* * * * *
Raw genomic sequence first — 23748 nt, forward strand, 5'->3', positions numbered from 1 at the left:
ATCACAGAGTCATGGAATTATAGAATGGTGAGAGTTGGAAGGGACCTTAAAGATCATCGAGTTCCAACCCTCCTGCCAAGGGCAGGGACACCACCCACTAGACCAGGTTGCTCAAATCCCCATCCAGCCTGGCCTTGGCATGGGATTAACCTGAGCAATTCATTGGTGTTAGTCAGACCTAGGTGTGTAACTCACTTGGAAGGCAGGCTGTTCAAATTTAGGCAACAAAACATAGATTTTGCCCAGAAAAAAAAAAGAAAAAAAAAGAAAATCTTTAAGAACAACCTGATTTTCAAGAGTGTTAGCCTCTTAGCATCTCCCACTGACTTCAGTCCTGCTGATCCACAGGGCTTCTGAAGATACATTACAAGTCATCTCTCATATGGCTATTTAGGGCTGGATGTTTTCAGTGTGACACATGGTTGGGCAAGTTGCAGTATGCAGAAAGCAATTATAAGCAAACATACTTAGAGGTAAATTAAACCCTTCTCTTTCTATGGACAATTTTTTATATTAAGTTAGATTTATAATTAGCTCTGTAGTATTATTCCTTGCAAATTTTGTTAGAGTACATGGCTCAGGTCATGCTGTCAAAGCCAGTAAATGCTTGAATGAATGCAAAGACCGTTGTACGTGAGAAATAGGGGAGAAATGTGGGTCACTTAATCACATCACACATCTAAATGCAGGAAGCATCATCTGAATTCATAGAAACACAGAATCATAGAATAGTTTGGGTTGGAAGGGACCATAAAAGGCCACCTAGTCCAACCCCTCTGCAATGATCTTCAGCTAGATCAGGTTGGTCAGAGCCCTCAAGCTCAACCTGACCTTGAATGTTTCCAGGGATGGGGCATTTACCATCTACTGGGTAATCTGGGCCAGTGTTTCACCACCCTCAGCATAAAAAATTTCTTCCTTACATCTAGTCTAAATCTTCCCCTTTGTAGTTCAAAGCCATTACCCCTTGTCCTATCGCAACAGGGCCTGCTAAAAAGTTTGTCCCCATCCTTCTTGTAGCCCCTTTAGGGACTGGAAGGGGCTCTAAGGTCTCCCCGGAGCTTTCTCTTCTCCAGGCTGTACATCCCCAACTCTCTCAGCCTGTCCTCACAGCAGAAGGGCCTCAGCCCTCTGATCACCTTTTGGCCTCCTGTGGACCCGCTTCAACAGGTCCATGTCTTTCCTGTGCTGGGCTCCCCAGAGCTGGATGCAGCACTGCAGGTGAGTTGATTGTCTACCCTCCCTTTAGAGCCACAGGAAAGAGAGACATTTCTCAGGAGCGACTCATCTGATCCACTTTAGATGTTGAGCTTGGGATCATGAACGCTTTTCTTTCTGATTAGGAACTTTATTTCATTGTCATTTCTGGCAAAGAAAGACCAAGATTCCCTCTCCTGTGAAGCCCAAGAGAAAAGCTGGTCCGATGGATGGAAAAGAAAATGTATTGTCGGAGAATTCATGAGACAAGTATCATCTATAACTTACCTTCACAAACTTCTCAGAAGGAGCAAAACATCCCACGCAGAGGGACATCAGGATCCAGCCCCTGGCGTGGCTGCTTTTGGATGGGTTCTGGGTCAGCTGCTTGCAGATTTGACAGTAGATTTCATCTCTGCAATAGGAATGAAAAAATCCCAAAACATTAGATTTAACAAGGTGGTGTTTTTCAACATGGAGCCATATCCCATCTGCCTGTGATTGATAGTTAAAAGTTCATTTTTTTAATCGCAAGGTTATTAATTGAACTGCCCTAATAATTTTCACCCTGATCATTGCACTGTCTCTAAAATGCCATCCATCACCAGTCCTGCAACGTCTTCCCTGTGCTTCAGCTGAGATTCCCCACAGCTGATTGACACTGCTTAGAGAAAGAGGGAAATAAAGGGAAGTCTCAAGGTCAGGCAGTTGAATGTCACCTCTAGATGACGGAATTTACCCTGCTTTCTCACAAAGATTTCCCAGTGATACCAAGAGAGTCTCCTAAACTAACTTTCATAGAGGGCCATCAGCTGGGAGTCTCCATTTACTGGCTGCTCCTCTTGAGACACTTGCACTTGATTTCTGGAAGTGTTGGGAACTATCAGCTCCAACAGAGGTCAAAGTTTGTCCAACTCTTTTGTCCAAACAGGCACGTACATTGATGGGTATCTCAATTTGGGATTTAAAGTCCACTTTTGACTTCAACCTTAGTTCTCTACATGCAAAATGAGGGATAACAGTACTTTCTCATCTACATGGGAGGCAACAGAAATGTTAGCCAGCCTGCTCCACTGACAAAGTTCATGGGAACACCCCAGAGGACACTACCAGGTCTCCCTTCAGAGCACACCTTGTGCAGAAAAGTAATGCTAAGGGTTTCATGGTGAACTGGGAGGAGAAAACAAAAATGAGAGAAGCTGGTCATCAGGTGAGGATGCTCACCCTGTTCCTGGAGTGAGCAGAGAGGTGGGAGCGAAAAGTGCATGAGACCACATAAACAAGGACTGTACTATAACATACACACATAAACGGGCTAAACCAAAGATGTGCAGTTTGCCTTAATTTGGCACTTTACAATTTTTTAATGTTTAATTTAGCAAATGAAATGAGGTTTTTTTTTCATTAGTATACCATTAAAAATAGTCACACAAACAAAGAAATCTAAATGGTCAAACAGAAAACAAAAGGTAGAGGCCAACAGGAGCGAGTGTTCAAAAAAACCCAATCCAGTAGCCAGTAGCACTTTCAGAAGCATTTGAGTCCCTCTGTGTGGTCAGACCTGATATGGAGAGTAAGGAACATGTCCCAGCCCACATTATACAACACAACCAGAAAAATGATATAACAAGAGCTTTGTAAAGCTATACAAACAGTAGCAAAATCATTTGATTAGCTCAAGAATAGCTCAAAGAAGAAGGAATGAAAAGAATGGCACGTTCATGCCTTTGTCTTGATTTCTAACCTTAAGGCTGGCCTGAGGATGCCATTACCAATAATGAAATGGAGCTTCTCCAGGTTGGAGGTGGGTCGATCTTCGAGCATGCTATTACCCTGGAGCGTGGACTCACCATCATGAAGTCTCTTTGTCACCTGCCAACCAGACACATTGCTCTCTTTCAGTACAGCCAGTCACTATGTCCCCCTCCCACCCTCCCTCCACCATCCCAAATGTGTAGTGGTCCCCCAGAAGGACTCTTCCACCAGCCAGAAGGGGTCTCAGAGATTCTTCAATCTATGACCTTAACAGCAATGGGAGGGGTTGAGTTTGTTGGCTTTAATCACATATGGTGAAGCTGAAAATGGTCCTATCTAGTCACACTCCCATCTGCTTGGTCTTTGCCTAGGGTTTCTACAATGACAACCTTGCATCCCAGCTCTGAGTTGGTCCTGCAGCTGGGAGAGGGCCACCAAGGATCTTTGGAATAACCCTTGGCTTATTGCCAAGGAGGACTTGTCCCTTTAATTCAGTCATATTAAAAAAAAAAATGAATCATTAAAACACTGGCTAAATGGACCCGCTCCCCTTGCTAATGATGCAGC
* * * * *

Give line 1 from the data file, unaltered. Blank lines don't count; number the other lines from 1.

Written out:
Raw genomic sequence first — 23748 nt, forward strand, 5'->3', positions numbered from 1 at the left: